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What should a sci-fi spaceship REALLY look like?

Saucers, flying caravans and floating oil rigs...

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The future of sci-fi ships

isv_venture_star

The ISV Venture Star

The ISV Venture Star, from James Cameron’s sci fi epic Avatar, is probably the closest approximation of a realistic starship of the current cinema crop. Not least because it owes more than a little to the speculative but entirely serious Valkyrie antimatter-powered design dreamed up by Cameron’s fellow Titanic scholar Charles Pellegrino.

Limited by what audiences will accept on one side and the current rendering power of a Silicon Graphics workstation on the other there’s always bound to be a certain amount of repetition, even by the best filmmakers. There’s a rotating space station and a streamlined space shuttle in George Pal’s 1954 Conquest of Space that prefigured 2001 A Space Odyssey by some 15 years.

But, now that CGI technology can make more or less anything we can imagine, what will the imaginary spaceships of the far future look like in the near future? Prospective movie starship designers should take a note from Syd Mead:

“There is a sort of standardized geometry throughout the universe which conforms to chemical and molecular geometry. The six-sided hexa...configuration is a natural occurrence. A successful 'alien' spaceship would be geometrical with an organic envelope suggesting a shape-shifting morphology and a perfect linkage between the 'mechanical' and the 'organic.”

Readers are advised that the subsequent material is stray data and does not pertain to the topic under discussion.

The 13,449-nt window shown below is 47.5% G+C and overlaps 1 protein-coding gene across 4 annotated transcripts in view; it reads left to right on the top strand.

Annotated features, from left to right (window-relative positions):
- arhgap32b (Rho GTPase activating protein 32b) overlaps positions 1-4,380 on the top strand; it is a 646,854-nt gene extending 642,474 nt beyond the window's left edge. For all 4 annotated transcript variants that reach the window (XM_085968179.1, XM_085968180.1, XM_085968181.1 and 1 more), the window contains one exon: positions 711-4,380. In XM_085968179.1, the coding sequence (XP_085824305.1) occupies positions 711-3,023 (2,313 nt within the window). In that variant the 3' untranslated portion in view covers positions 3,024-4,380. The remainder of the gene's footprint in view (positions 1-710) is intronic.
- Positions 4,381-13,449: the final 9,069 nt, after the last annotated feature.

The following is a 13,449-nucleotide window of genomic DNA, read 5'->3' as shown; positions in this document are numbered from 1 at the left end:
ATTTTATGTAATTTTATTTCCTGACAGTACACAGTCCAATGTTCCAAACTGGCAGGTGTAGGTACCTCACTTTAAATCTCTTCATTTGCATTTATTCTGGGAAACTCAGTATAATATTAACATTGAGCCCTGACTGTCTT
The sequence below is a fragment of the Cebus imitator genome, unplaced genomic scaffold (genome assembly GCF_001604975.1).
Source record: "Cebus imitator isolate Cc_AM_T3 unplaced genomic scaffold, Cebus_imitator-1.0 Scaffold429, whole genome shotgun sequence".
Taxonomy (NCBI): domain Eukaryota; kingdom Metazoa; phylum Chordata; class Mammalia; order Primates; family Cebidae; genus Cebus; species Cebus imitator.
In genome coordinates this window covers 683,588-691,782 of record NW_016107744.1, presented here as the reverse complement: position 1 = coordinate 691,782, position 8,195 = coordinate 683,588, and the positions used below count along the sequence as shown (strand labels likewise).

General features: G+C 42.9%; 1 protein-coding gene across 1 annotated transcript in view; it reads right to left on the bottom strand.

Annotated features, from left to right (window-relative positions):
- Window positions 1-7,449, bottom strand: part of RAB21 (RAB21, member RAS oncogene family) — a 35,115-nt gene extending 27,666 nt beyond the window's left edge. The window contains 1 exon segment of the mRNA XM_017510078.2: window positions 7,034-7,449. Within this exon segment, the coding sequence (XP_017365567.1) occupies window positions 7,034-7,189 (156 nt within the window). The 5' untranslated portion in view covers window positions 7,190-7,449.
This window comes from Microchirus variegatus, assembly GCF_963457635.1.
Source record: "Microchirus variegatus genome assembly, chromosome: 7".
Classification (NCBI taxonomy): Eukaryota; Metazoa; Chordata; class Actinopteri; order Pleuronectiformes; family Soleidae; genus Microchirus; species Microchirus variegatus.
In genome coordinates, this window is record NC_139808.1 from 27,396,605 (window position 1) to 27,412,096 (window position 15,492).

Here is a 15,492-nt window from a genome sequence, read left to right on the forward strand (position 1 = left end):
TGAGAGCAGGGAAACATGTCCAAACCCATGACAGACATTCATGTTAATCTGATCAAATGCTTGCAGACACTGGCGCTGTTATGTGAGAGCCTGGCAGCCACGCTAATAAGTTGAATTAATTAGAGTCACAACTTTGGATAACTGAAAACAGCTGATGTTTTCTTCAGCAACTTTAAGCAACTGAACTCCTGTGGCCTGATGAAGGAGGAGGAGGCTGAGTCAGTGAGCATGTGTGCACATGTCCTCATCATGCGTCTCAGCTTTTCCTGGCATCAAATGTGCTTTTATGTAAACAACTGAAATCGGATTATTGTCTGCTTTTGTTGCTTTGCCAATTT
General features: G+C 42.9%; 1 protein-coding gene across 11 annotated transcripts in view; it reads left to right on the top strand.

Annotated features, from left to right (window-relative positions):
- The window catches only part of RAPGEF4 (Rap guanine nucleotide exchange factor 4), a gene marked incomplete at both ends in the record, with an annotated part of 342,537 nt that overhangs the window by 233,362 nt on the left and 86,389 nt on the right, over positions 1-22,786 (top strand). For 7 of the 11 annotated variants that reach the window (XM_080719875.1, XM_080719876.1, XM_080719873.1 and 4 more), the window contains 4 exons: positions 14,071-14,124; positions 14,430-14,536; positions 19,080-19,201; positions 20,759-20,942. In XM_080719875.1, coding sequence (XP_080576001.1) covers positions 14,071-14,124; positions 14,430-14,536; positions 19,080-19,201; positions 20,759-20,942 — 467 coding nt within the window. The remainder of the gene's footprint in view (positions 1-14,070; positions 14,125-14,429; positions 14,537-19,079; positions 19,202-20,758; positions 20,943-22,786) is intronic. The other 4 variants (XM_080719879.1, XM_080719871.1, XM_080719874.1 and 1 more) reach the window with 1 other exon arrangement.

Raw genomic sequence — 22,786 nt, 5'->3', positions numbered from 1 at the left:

Of course for real surrealism, maybe it’s best not ask a designer: The 1980 Star Wars clone Battle Beyond The Stars dipped into a rich well of loopy imagination by running a competition for schoolchildren to send in their spacecraft designs, the maddest of which were mocked up and used as props in the film.

The result is some of the craziest interplanetary frog-ship and jellyfish raider architecture you might ever hope to see. Shame it’s not a better film, really.

When it comes to otherworldly engineering, surely the loopier we can be, the better. What I think our special effects people need to do is, forget the audience’s preconceptions, set aside the work of their predecessors, and do something truly daft. ®

* It still seems reasonable to the habitués of numerous right-wing messageboards who despair of our overcrowded prisons.

References

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